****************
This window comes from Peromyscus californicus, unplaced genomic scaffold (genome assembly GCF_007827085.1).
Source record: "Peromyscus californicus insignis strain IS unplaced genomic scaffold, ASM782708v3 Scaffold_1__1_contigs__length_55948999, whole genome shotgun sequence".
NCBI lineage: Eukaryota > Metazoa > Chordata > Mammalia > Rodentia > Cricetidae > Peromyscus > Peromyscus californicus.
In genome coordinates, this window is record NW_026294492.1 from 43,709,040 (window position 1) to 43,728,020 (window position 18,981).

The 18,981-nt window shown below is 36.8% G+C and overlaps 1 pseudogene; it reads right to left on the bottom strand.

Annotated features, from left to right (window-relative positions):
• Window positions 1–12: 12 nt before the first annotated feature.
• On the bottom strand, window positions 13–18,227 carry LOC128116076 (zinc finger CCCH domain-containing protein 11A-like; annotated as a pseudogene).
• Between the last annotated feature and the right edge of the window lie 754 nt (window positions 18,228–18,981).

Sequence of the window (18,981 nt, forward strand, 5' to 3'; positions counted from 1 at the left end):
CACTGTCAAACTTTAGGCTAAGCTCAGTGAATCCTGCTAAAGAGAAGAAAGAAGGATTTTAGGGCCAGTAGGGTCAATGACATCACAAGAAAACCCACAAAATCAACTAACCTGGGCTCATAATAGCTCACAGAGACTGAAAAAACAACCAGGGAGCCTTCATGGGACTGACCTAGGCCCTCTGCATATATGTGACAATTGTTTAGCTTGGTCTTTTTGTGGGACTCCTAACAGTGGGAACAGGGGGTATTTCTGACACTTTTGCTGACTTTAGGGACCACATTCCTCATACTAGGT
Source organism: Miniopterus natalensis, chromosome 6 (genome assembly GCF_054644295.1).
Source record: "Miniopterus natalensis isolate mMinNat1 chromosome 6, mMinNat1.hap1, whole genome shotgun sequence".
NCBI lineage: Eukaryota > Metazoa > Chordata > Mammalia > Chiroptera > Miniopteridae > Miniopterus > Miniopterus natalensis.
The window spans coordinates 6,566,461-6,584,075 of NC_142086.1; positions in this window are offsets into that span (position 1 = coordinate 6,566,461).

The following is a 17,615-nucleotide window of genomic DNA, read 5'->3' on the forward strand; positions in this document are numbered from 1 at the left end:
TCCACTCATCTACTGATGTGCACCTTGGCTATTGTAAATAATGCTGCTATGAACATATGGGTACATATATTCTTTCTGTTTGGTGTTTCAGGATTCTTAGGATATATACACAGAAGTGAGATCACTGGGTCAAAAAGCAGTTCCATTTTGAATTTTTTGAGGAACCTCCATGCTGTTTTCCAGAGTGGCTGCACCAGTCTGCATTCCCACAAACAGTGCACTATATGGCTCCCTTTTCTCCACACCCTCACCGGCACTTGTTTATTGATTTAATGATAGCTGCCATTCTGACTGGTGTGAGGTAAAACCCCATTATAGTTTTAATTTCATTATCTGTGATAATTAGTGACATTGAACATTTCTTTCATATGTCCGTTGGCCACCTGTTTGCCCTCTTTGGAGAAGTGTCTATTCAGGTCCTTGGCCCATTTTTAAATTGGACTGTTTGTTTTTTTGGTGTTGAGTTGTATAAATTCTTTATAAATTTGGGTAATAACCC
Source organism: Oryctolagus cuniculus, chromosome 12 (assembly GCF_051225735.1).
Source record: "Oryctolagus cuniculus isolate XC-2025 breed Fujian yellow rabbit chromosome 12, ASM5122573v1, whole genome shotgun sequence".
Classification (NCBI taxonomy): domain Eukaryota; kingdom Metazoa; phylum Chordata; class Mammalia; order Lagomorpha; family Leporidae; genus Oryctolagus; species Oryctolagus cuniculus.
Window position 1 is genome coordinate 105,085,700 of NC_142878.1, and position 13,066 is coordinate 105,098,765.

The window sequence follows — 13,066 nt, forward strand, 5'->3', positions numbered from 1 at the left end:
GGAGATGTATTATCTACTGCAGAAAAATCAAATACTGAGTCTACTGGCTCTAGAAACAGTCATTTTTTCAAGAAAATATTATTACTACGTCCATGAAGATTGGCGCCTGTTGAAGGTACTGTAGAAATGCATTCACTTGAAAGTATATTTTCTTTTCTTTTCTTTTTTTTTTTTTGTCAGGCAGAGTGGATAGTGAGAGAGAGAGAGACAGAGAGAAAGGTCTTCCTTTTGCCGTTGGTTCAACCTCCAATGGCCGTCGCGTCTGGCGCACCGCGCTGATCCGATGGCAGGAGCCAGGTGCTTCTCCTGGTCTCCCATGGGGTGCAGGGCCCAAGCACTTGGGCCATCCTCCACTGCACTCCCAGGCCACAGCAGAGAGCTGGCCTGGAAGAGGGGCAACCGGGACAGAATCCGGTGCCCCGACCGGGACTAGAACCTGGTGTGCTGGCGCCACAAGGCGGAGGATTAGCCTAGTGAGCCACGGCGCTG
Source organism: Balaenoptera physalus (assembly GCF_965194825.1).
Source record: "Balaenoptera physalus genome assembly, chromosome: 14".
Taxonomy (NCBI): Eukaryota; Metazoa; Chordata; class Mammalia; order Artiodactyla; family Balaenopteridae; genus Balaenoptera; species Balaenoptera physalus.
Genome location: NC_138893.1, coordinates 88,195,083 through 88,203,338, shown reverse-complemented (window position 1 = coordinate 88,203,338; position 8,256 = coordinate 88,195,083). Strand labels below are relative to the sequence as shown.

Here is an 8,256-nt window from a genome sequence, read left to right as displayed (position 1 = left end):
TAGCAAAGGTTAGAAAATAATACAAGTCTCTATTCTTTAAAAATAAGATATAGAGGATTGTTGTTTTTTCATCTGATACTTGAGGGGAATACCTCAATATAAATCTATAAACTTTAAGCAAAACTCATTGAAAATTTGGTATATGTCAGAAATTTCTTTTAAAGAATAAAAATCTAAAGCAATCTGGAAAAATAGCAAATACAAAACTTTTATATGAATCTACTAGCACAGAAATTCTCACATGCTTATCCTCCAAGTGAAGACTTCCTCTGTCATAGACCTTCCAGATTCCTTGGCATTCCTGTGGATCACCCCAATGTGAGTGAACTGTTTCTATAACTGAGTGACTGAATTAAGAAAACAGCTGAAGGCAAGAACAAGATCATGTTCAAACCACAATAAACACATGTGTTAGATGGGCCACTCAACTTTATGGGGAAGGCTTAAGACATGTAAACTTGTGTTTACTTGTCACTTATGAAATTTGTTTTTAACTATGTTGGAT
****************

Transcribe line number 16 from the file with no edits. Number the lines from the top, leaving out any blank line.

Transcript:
The following is a 17,615-nucleotide window of genomic DNA, read 5'->3' on the forward strand; positions in this document are numbered from 1 at the left end: